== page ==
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iPhone 15 Overheating Concerns: Causes, Theories, and Potential Solutions

Some early adopters of the iPhone 15 have taken to social media to report concerning overheating issues, with temperatures soaring to over 100°F, causing discomfort during use. Several incidents have been documented, including one user, Ian Zelbo, who mentioned that his iPhone 15 Pro Max became “almost too hot to touch” while fast charging.

Tech reviewer shared a video showcasing his iPhone reaching 42°C (107°F) after just a brief 2-minute FaceTime call or 8-10 minutes of scrolling through content.

Another user, Alex Gear & Tech, encountered a similar problem, with temperatures exceeding 100°F, even when the phone was not in active use.

Furthermore, thermal imaging comparisons between the iPhone 15 Pro Max and the Samsung Galaxy S23 Ultra suggest that the iPhone’s lack of active cooling may be concentrating heat in specific areas.

Additionally, performance throttling tests indicate that the iPhone 15 Pro Max experienced a significant drop in performance after just two minutes of heavy loading, hinting at a potential thermal management issue.

Many of these incidents seem to be associated with USB-C charging, potentially indicating a bug under specific conditions or with particular charging hardware. Another hypothesis is that the iPhone’s titanium chassis, although known for its heat dissipation properties, might contribute to the perception of excessive heat.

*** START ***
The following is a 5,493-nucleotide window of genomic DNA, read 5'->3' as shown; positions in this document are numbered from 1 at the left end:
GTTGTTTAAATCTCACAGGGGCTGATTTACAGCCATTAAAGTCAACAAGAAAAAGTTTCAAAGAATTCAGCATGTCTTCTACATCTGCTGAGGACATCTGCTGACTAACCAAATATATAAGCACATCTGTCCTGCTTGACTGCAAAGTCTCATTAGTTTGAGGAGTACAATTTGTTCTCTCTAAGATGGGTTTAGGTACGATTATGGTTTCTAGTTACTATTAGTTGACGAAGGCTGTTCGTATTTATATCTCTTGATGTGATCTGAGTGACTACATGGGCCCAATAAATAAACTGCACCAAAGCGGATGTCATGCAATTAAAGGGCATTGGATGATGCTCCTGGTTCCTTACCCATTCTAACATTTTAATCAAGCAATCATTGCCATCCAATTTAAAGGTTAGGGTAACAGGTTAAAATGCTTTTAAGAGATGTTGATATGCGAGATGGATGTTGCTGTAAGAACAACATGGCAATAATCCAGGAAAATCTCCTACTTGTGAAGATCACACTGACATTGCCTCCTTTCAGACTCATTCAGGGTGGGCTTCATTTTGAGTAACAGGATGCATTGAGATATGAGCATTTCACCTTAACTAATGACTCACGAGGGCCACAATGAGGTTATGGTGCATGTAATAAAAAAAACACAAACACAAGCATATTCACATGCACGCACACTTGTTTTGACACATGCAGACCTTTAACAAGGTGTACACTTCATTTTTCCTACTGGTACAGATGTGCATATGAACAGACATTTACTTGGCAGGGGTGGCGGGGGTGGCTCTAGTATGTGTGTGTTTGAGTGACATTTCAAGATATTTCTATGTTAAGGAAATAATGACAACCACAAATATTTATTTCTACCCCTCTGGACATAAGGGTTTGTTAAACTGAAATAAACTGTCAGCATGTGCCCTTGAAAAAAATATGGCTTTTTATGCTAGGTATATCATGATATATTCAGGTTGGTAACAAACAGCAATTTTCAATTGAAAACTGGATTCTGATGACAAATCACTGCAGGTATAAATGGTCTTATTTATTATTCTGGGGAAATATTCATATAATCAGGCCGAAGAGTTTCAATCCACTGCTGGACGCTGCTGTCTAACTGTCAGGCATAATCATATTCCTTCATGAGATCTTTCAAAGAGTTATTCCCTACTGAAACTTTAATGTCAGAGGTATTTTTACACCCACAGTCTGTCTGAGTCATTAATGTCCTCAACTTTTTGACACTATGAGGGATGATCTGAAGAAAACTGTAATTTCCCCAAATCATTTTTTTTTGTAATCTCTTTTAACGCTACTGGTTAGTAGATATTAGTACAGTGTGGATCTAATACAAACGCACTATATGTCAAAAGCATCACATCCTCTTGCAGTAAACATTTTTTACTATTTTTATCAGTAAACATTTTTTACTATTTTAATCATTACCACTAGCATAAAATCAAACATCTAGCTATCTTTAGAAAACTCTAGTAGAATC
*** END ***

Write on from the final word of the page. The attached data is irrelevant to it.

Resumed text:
It’s worth noting that while 42°C/107°F is indeed hot, it falls within the “no injury” temperature range for brief contact, according to safety standards. However, the persisting issue has raised concerns.

Various theories have emerged, including one attributing the problem to a rogue app, specifically Instagram. Others suggest a link to fast charging, with overheating occurring when using a 65W USB PD GaN charger, while using a 15W USB PD charger eliminates the issue, albeit with longer charging times.

The concentrated heat around the iPhone’s mainboard, detected through thermal imaging, hints at the A17 Pro chip’s involvement. However, interpreting thermal imaging through the device’s case can be challenging, as heat dissipation may not align with heat generation.

Whether this issue is a software bug or related to the iPhone’s thermal management during heavy workloads remains to be determined. History suggests that Apple typically addresses such issues with subsequent iOS updates, and this situation may be no exception.

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